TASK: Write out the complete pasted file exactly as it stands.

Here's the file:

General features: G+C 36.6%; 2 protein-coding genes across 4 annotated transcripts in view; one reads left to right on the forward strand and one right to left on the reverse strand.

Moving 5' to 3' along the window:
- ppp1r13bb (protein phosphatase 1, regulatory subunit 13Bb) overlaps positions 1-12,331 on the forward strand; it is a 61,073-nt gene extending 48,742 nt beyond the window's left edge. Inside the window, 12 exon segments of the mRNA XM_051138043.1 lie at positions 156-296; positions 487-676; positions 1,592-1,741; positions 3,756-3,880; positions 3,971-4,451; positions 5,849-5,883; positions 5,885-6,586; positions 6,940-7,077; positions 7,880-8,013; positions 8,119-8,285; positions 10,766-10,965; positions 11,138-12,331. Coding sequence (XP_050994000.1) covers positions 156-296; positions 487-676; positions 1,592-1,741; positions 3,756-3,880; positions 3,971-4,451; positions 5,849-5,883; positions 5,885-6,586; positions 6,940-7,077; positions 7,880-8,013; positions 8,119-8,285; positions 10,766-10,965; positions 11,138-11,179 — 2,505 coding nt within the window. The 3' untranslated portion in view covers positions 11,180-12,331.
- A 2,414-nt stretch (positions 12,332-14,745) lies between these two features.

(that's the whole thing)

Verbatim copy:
General features: G+C 36.6%; 2 protein-coding genes across 4 annotated transcripts in view; one reads left to right on the forward strand and one right to left on the reverse strand.

Moving 5' to 3' along the window:
- ppp1r13bb (protein phosphatase 1, regulatory subunit 13Bb) overlaps positions 1-12,331 on the forward strand; it is a 61,073-nt gene extending 48,742 nt beyond the window's left edge. Inside the window, 12 exon segments of the mRNA XM_051138043.1 lie at positions 156-296; positions 487-676; positions 1,592-1,741; positions 3,756-3,880; positions 3,971-4,451; positions 5,849-5,883; positions 5,885-6,586; positions 6,940-7,077; positions 7,880-8,013; positions 8,119-8,285; positions 10,766-10,965; positions 11,138-12,331. Coding sequence (XP_050994000.1) covers positions 156-296; positions 487-676; positions 1,592-1,741; positions 3,756-3,880; positions 3,971-4,451; positions 5,849-5,883; positions 5,885-6,586; positions 6,940-7,077; positions 7,880-8,013; positions 8,119-8,285; positions 10,766-10,965; positions 11,138-11,179 — 2,505 coding nt within the window. The 3' untranslated portion in view covers positions 11,180-12,331.
- A 2,414-nt stretch (positions 12,332-14,745) lies between these two features.